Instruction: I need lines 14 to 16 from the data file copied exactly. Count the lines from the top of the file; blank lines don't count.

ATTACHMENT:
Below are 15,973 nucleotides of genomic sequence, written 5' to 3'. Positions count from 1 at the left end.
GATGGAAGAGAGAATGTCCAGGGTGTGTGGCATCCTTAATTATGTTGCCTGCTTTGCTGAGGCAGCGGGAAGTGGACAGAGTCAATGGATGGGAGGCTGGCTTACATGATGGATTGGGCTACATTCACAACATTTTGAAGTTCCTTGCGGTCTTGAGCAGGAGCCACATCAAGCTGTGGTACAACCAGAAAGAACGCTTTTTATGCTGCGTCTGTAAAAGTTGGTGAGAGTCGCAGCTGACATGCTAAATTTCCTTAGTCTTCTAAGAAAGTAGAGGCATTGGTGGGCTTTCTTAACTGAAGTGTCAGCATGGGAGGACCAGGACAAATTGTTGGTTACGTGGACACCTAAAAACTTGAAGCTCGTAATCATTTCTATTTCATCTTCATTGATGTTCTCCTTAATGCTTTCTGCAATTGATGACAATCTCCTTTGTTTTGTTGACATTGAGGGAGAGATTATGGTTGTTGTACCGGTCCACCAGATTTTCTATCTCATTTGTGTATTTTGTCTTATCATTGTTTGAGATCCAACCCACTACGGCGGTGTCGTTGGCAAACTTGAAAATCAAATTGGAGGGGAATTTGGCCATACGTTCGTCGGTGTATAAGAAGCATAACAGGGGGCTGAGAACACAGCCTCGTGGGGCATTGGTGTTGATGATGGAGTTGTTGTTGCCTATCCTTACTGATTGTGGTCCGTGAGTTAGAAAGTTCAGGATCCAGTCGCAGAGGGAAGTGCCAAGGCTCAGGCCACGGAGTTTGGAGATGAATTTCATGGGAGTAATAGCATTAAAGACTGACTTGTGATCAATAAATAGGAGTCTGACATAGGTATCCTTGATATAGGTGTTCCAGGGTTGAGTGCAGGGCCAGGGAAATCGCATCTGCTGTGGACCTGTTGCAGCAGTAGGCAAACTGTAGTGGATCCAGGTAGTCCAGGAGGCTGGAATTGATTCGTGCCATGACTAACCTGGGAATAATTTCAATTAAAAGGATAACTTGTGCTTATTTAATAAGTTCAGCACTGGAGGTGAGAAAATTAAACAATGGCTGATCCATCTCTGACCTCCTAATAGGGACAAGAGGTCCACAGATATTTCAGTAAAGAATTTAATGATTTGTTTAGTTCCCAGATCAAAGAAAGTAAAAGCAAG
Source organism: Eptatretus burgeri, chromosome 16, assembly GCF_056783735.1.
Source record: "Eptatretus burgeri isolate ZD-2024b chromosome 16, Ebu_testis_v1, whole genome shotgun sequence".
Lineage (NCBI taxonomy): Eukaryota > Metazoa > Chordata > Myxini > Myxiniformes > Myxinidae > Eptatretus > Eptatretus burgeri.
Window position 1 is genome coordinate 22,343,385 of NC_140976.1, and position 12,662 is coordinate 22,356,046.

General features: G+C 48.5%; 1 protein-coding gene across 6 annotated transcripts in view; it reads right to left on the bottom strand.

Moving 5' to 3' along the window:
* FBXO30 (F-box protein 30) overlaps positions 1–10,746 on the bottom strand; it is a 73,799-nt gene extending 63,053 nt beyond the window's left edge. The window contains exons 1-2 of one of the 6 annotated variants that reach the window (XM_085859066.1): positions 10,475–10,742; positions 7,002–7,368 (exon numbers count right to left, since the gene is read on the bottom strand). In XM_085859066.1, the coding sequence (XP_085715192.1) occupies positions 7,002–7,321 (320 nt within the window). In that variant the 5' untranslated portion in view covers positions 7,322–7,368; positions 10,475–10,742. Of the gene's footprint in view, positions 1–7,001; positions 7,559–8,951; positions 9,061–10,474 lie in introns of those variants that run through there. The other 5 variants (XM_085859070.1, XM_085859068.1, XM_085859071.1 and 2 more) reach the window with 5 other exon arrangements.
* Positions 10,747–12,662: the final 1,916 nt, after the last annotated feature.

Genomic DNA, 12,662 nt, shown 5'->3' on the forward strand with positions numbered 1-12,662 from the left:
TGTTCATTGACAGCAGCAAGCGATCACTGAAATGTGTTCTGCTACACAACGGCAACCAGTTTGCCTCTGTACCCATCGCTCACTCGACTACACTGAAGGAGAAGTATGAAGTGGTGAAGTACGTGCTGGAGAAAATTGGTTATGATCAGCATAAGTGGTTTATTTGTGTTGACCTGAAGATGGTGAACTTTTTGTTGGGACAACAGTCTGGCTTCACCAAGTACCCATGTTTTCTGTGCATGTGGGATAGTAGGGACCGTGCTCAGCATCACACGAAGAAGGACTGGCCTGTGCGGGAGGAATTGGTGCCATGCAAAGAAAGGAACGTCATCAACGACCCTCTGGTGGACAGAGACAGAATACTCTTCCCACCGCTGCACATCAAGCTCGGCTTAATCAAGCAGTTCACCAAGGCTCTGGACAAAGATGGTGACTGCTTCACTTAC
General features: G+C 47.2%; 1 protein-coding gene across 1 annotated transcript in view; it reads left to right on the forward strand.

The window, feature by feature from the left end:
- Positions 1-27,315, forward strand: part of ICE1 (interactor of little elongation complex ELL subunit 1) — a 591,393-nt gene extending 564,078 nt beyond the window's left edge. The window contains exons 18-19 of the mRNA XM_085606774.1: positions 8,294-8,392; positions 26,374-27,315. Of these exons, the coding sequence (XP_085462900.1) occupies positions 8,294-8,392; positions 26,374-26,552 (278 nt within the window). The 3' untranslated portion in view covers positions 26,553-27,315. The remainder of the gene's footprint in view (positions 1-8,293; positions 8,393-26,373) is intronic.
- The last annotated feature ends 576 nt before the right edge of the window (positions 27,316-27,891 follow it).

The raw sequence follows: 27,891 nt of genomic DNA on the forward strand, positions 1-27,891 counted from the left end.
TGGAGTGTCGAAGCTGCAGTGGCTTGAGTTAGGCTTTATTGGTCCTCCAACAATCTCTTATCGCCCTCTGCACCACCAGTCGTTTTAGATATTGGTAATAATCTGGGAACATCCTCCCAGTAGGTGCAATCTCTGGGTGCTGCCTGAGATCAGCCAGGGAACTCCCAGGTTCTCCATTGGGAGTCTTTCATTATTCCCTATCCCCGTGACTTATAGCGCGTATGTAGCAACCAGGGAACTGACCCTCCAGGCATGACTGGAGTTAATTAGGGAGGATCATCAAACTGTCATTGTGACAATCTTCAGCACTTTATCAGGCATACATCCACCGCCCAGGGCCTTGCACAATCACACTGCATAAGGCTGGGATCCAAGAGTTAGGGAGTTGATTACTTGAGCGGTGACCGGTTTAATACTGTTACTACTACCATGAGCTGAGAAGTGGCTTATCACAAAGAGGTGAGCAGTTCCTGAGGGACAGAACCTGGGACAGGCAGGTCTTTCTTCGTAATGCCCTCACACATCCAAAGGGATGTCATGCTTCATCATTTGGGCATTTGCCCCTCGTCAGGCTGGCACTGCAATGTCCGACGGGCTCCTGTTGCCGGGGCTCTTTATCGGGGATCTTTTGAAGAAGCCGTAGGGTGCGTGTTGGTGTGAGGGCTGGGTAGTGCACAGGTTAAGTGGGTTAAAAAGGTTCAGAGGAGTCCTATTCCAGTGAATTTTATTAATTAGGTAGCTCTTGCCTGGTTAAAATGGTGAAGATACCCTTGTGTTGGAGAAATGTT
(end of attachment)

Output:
The window, feature by feature from the left end:
- Positions 1-27,315, forward strand: part of ICE1 (interactor of little elongation complex ELL subunit 1) — a 591,393-nt gene extending 564,078 nt beyond the window's left edge. The window contains exons 18-19 of the mRNA XM_085606774.1: positions 8,294-8,392; positions 26,374-27,315. Of these exons, the coding sequence (XP_085462900.1) occupies positions 8,294-8,392; positions 26,374-26,552 (278 nt within the window). The 3' untranslated portion in view covers positions 26,553-27,315. The remainder of the gene's footprint in view (positions 1-8,293; positions 8,393-26,373) is intronic.
- The last annotated feature ends 576 nt before the right edge of the window (positions 27,316-27,891 follow it).